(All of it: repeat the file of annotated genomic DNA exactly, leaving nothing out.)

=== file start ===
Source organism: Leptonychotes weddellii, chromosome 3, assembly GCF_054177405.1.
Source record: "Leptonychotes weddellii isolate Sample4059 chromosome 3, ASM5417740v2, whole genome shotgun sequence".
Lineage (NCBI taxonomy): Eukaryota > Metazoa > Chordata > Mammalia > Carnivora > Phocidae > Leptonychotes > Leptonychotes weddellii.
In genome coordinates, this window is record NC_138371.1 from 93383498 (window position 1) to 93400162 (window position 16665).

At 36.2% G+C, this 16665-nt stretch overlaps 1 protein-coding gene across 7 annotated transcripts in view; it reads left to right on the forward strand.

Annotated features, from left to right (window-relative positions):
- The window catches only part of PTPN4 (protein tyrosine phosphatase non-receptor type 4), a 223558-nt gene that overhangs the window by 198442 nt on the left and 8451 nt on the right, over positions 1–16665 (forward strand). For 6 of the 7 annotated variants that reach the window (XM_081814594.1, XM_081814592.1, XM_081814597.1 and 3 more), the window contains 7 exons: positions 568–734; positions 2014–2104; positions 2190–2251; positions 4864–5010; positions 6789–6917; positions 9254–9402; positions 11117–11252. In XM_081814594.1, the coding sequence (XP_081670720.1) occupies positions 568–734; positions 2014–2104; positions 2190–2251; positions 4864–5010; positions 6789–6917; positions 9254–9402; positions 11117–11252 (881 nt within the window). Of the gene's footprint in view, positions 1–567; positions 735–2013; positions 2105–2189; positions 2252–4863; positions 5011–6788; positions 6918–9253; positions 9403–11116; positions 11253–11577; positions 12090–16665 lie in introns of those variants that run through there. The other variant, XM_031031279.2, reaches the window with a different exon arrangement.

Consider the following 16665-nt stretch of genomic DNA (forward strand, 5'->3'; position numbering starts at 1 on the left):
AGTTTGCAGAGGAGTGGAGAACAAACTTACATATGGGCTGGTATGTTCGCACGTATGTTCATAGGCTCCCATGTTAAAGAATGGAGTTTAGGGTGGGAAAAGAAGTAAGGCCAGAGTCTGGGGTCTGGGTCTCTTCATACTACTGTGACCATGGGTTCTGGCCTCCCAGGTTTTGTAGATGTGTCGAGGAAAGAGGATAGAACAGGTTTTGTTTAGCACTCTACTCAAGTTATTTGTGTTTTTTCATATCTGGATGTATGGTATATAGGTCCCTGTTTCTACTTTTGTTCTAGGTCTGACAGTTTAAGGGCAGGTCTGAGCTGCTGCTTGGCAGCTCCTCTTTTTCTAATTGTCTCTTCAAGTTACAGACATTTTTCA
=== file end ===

Source organism: Leptonychotes weddellii, chromosome 3, assembly GCF_054177405.1.
Source record: "Leptonychotes weddellii isolate Sample4059 chromosome 3, ASM5417740v2, whole genome shotgun sequence".
Lineage (NCBI taxonomy): Eukaryota > Metazoa > Chordata > Mammalia > Carnivora > Phocidae > Leptonychotes > Leptonychotes weddellii.
In genome coordinates, this window is record NC_138371.1 from 93383498 (window position 1) to 93400162 (window position 16665).

At 36.2% G+C, this 16665-nt stretch overlaps 1 protein-coding gene across 7 annotated transcripts in view; it reads left to right on the forward strand.

Annotated features, from left to right (window-relative positions):
- The window catches only part of PTPN4 (protein tyrosine phosphatase non-receptor type 4), a 223558-nt gene that overhangs the window by 198442 nt on the left and 8451 nt on the right, over positions 1–16665 (forward strand). For 6 of the 7 annotated variants that reach the window (XM_081814594.1, XM_081814592.1, XM_081814597.1 and 3 more), the window contains 7 exons: positions 568–734; positions 2014–2104; positions 2190–2251; positions 4864–5010; positions 6789–6917; positions 9254–9402; positions 11117–11252. In XM_081814594.1, the coding sequence (XP_081670720.1) occupies positions 568–734; positions 2014–2104; positions 2190–2251; positions 4864–5010; positions 6789–6917; positions 9254–9402; positions 11117–11252 (881 nt within the window). Of the gene's footprint in view, positions 1–567; positions 735–2013; positions 2105–2189; positions 2252–4863; positions 5011–6788; positions 6918–9253; positions 9403–11116; positions 11253–11577; positions 12090–16665 lie in introns of those variants that run through there. The other variant, XM_031031279.2, reaches the window with a different exon arrangement.

Consider the following 16665-nt stretch of genomic DNA (forward strand, 5'->3'; position numbering starts at 1 on the left):
AGTTTGCAGAGGAGTGGAGAACAAACTTACATATGGGCTGGTATGTTCGCACGTATGTTCATAGGCTCCCATGTTAAAGAATGGAGTTTAGGGTGGGAAAAGAAGTAAGGCCAGAGTCTGGGGTCTGGGTCTCTTCATACTACTGTGACCATGGGTTCTGGCCTCCCAGGTTTTGTAGATGTGTCGAGGAAAGAGGATAGAACAGGTTTTGTTTAGCACTCTACTCAAGTTATTTGTGTTTTTTCATATCTGGATGTATGGTATATAGGTCCCTGTTTCTACTTTTGTTCTAGGTCTGACAGTTTAAGGGCAGGTCTGAGCTGCTGCTTGGCAGCTCCTCTTTTTCTAATTGTCTCTTCAAGTTACAGACATTTTTCA